New Ways of Looking at Loyalty and Advocacy

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Traditionally, likelihood to use again (i.e., loyalty) and likelihood to recommend to others (i.e., advocacy) have been measured using a simple 5- or 10-point rating scale. But do these metrics provide useful information beyond how a hospital scored? That is, do they provide any insight into why the hospital received the score it did and what it can do about it? Typically not. We have explored how other industries view loyalty and advocacy and have developed a different way of asking these questions that uncovers the “why” as well as the “how.”

Share of Wallet: A New Way to Measure Loyalty

The traditional method of measuring hos­pital loyalty is an interval-level scale (for ex­ample, “On a 1–10 scale, where 10 means very likely and 1 means very unlikely, how likely are you to use this hospital again?”). So when your organization gets a mean score of 8.2 (on a 1–10 scale) on likelihood to use again, is that good? What exactly does it mean? What can you do with that?

Packaged-goods companies refer to loyalty as share of wallet. They look for how many times out of X times someone purchases their product (for example, “Think about your next 10 purchases of cereal. How many times out of 10 will you purchase Brand X?”). The resulting score tells the company’s marketers not only the likelihood the customer will purchase their brand again but also, quantitatively, how loyal customers are to the brand. They can also ask what other brands the customer is buying to understand who their competitors are and how many are in the choice set.

This is not even close to the typical like­lihood-to-use-the-hospital-again scale. We have attempted to integrate this thinking into a new type of loyalty question, one that measures not just “will you use us again” but also “for how many types of situations.” Here is the wording of the question:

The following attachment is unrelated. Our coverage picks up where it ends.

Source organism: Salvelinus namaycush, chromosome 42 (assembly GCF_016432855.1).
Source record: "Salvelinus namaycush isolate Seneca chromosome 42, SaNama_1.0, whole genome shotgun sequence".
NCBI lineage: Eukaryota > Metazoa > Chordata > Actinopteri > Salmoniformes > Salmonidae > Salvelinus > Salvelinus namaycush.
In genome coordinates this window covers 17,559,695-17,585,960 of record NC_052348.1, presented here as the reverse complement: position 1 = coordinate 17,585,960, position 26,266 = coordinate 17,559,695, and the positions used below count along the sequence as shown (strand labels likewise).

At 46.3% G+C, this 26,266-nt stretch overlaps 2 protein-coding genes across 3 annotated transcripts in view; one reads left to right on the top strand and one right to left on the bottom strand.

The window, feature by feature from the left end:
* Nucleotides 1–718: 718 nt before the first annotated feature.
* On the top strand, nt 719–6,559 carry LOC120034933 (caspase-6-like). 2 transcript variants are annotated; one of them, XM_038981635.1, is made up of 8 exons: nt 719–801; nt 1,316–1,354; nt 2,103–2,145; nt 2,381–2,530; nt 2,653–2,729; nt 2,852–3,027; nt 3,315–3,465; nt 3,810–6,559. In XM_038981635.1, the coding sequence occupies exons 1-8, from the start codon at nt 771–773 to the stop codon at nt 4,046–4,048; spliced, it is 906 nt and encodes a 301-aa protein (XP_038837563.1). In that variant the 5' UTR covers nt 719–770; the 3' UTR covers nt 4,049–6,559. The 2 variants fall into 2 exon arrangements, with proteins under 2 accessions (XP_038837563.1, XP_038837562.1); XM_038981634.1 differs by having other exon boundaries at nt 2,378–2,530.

Q: When you think of all the reasons why you would use {HOSPITAL} in the future, would you say you have good reasons to use this hospital again for____ ?

Table 1 Patient Responses

Table 1 illustrates just how different “share of wallet”–type loyalty is and how useful this type of information can be. Clearly, Hospital F has the strongest level of loyalty, with six in ten recent patients saying they would use the hospital again for everything. But while the same proportion of recent patients of Hospitals A and B say they would use them again for “every” medical situation, patients of Hospital B are significantly more likely to say they would use it again for “most” situations, while Hospital A’s patients are more likely to be more comfortable using it again for some or just a few specific situations.

What is different about these two hos­pitals? Is it the patient mix? The patient experience? The hospital’s reputation for certain procedures? The real power to make specific improvements comes when two key follow-up questions are asked:

  • Why are you not comfortable using this hospital again for every medical situation?
  • For which medical situations would you not be comfortable going to Hospital X?

Advocacy (Behavior vs. Intentions)

The traditional method of measuring advo­cacy is an interval-level scale (for example, “On a 1–10 scale, where 10 means very likely and 1 means very unlikely, how likely are you to recommend Hospital X to others?”). Such scales have one thing in common: They all ask about future behavioral intentions—that is, how likely a person is to recommend your hospital in the future. But with so many things that can happen between now and then, how confident can we be in a future number like that? If your organization has a recommend-intention score of 8.4 on a 1–10 scale, is that good? What can you do with it?

Our experience in the packaged-goods industry led us to develop an advocacy metric that brings actual behavior into the equation, blended with reasons people would not recommend (people are able to tell you in a more concrete fashion why they will not do something than why they will).

Here is the wording of the question:

Qa: Have you ever recommended {HOSPITAL} to anyone?

  1. Yes
  2. No (GO TO NEXT QUESTION)
  3. Not sure

Qb: Have you NOT recommended {HOSPITAL} because…

  1. you just haven’t had the opportunity but definitely would if it came up, or
  2. you don’t want to recommend this hospital because you don’t like something about it, or
  3. you’re just not someone who recom­mends companies to others whether you like them or not
  4. not sure

Table 2 Patient Responses to Advocacy Question